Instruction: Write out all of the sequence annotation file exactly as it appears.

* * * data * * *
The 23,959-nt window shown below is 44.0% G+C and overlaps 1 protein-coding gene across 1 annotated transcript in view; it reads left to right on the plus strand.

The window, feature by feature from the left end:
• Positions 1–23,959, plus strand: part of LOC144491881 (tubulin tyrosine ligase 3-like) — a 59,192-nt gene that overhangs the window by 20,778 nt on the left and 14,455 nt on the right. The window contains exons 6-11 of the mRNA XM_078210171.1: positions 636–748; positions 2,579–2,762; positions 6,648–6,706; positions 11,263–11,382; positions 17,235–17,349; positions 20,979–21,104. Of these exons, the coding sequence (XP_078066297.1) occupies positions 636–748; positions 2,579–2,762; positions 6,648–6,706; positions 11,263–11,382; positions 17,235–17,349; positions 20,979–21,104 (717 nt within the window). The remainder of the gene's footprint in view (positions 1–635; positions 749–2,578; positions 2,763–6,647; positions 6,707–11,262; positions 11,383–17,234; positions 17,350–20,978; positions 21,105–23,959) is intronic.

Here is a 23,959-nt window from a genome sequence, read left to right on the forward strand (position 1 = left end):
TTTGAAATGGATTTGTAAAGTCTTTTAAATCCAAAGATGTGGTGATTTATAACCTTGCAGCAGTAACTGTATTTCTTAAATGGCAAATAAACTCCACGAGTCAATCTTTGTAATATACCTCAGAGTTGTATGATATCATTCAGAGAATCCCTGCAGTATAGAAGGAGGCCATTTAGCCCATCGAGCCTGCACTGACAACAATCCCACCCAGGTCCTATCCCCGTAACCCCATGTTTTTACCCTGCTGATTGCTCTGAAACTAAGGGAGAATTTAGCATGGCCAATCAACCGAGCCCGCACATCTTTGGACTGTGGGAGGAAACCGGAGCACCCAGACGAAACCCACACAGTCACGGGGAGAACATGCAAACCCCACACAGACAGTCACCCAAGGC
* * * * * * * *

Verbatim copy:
The 23,959-nt window shown below is 44.0% G+C and overlaps 1 protein-coding gene across 1 annotated transcript in view; it reads left to right on the plus strand.

The window, feature by feature from the left end:
• Positions 1–23,959, plus strand: part of LOC144491881 (tubulin tyrosine ligase 3-like) — a 59,192-nt gene that overhangs the window by 20,778 nt on the left and 14,455 nt on the right. The window contains exons 6-11 of the mRNA XM_078210171.1: positions 636–748; positions 2,579–2,762; positions 6,648–6,706; positions 11,263–11,382; positions 17,235–17,349; positions 20,979–21,104. Of these exons, the coding sequence (XP_078066297.1) occupies positions 636–748; positions 2,579–2,762; positions 6,648–6,706; positions 11,263–11,382; positions 17,235–17,349; positions 20,979–21,104 (717 nt within the window). The remainder of the gene's footprint in view (positions 1–635; positions 749–2,578; positions 2,763–6,647; positions 6,707–11,262; positions 11,383–17,234; positions 17,350–20,978; positions 21,105–23,959) is intronic.

Here is a 23,959-nt window from a genome sequence, read left to right on the forward strand (position 1 = left end):
TTTGAAATGGATTTGTAAAGTCTTTTAAATCCAAAGATGTGGTGATTTATAACCTTGCAGCAGTAACTGTATTTCTTAAATGGCAAATAAACTCCACGAGTCAATCTTTGTAATATACCTCAGAGTTGTATGATATCATTCAGAGAATCCCTGCAGTATAGAAGGAGGCCATTTAGCCCATCGAGCCTGCACTGACAACAATCCCACCCAGGTCCTATCCCCGTAACCCCATGTTTTTACCCTGCTGATTGCTCTGAAACTAAGGGAGAATTTAGCATGGCCAATCAACCGAGCCCGCACATCTTTGGACTGTGGGAGGAAACCGGAGCACCCAGACGAAACCCACACAGTCACGGGGAGAACATGCAAACCCCACACAGACAGTCACCCAAGGC